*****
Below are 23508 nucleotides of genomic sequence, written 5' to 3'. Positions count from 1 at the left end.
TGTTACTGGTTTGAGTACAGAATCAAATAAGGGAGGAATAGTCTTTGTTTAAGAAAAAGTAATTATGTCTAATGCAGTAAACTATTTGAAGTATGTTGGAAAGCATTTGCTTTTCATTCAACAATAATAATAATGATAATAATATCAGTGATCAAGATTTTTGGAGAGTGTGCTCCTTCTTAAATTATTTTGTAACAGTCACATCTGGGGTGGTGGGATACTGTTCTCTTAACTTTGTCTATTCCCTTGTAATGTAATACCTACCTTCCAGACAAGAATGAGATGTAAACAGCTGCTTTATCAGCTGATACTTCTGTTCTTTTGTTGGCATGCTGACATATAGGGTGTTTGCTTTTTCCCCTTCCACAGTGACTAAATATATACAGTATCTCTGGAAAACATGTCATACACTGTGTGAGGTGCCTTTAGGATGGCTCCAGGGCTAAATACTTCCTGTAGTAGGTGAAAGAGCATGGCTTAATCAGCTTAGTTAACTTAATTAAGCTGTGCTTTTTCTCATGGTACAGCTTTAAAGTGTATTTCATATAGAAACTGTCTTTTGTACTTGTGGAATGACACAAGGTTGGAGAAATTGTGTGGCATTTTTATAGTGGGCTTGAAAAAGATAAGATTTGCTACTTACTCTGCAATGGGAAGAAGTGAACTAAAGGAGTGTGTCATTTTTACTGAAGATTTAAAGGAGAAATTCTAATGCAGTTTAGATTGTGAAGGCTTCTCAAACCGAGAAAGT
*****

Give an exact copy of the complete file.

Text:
Below are 23508 nucleotides of genomic sequence, written 5' to 3'. Positions count from 1 at the left end.
TGTTACTGGTTTGAGTACAGAATCAAATAAGGGAGGAATAGTCTTTGTTTAAGAAAAAGTAATTATGTCTAATGCAGTAAACTATTTGAAGTATGTTGGAAAGCATTTGCTTTTCATTCAACAATAATAATAATGATAATAATATCAGTGATCAAGATTTTTGGAGAGTGTGCTCCTTCTTAAATTATTTTGTAACAGTCACATCTGGGGTGGTGGGATACTGTTCTCTTAACTTTGTCTATTCCCTTGTAATGTAATACCTACCTTCCAGACAAGAATGAGATGTAAACAGCTGCTTTATCAGCTGATACTTCTGTTCTTTTGTTGGCATGCTGACATATAGGGTGTTTGCTTTTTCCCCTTCCACAGTGACTAAATATATACAGTATCTCTGGAAAACATGTCATACACTGTGTGAGGTGCCTTTAGGATGGCTCCAGGGCTAAATACTTCCTGTAGTAGGTGAAAGAGCATGGCTTAATCAGCTTAGTTAACTTAATTAAGCTGTGCTTTTTCTCATGGTACAGCTTTAAAGTGTATTTCATATAGAAACTGTCTTTTGTACTTGTGGAATGACACAAGGTTGGAGAAATTGTGTGGCATTTTTATAGTGGGCTTGAAAAAGATAAGATTTGCTACTTACTCTGCAATGGGAAGAAGTGAACTAAAGGAGTGTGTCATTTTTACTGAAGATTTAAAGGAGAAATTCTAATGCAGTTTAGATTGTGAAGGCTTCTCAAACCGAGAAAGT